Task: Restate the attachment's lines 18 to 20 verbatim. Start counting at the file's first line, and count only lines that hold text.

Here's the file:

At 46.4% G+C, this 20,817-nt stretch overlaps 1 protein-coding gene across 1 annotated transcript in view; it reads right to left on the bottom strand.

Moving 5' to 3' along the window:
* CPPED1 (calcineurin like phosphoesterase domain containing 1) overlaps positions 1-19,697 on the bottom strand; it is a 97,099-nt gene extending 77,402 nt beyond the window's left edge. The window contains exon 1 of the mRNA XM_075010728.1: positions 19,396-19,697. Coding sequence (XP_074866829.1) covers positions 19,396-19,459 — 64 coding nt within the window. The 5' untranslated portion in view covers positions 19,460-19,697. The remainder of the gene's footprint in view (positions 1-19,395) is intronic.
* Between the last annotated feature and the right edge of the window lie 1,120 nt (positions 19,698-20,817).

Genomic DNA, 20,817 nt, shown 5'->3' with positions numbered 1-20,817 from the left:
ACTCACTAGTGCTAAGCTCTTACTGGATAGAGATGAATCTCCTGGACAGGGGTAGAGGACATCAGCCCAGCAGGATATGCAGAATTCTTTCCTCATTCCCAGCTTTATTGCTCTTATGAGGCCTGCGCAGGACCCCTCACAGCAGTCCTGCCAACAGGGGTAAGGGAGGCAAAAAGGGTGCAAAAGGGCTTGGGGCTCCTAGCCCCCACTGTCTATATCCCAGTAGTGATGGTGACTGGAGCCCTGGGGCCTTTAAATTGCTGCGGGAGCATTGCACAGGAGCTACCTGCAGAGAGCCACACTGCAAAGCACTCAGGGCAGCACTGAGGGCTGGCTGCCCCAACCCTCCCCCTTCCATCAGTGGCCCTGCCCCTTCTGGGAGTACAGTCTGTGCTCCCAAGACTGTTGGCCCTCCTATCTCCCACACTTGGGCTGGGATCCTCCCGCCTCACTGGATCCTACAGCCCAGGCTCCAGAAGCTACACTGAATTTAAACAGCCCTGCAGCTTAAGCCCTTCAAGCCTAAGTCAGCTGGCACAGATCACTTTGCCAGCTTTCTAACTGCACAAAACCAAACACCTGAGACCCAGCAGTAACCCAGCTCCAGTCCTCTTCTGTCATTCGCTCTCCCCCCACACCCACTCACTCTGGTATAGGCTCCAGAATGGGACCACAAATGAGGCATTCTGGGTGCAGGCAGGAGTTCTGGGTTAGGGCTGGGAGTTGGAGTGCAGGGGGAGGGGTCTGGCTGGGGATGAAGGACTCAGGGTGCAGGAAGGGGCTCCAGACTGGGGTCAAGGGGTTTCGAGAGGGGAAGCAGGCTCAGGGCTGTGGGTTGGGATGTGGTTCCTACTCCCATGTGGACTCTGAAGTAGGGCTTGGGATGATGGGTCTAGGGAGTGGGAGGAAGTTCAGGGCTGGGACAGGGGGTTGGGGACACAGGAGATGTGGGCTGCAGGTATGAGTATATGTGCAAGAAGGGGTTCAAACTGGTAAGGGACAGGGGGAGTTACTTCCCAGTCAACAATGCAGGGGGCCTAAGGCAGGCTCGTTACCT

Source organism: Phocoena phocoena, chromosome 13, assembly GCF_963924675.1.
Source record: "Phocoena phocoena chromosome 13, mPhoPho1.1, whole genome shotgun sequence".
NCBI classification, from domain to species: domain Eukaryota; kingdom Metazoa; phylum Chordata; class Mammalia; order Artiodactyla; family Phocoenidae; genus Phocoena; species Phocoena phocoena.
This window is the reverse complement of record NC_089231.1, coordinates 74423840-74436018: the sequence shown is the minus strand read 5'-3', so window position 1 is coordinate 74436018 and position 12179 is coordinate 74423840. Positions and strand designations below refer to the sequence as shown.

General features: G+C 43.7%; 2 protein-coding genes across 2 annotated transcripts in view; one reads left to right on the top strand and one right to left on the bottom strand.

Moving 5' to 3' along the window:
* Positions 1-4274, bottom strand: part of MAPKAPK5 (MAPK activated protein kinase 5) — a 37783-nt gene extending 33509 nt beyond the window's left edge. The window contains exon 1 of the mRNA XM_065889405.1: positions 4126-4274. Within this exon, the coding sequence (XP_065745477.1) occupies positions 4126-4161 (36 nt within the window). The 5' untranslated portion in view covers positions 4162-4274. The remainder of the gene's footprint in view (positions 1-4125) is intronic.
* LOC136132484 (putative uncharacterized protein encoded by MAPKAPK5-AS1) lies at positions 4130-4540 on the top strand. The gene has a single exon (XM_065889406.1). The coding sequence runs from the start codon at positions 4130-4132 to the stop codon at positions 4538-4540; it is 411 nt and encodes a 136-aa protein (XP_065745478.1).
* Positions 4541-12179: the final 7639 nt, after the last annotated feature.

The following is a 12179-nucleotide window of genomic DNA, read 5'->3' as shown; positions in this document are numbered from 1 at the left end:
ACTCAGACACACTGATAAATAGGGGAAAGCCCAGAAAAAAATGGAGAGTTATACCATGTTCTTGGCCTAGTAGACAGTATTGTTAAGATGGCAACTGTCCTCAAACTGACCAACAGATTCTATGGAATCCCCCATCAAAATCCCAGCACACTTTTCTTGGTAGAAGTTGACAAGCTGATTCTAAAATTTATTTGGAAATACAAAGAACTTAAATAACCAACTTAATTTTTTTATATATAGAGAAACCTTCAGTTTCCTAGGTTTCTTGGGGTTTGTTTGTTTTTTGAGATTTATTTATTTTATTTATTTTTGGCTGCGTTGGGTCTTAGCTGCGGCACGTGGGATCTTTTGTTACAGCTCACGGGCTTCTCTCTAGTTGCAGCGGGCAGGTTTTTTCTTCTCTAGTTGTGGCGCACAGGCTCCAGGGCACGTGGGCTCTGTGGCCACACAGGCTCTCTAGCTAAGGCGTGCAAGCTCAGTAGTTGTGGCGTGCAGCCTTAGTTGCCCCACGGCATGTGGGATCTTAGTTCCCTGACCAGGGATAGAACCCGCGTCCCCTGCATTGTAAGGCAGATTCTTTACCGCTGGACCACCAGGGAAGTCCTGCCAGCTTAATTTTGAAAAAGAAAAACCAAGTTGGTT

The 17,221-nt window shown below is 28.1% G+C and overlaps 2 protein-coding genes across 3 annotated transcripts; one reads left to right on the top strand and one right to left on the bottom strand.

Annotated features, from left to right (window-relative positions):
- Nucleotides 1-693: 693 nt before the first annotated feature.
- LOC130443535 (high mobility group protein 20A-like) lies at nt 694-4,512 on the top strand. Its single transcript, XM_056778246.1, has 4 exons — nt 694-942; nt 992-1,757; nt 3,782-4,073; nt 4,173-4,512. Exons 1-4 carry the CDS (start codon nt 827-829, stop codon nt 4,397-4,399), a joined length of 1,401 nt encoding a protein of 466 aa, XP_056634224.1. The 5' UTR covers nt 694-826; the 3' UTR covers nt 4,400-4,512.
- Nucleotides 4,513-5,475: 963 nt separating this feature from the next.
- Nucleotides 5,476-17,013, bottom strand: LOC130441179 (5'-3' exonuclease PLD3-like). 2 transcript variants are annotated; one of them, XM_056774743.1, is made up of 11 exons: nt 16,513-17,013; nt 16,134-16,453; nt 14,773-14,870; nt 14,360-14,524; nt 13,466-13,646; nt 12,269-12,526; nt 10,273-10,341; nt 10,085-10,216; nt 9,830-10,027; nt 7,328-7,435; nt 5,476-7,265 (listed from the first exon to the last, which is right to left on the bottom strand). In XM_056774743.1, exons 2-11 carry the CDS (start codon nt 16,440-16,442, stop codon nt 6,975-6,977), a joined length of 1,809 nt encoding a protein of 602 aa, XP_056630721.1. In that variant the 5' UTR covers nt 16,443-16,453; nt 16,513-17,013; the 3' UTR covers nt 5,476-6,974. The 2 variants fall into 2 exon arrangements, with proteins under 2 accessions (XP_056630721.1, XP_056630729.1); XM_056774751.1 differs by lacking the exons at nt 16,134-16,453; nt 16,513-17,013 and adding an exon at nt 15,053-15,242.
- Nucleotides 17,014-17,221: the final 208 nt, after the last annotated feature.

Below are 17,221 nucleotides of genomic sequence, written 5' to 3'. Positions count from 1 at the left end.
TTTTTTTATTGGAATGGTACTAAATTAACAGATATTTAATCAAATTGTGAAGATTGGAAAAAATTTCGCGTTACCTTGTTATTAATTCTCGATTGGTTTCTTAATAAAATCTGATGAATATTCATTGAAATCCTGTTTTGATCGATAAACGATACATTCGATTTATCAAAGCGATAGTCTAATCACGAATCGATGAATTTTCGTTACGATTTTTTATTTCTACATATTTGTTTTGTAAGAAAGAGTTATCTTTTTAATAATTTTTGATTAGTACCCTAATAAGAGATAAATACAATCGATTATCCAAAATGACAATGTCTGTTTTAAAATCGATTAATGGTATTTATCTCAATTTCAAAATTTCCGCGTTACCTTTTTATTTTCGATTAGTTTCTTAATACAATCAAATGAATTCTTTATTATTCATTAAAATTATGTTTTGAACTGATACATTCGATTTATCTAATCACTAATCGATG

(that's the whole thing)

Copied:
The 17,221-nt window shown below is 28.1% G+C and overlaps 2 protein-coding genes across 3 annotated transcripts; one reads left to right on the top strand and one right to left on the bottom strand.

Annotated features, from left to right (window-relative positions):
- Nucleotides 1-693: 693 nt before the first annotated feature.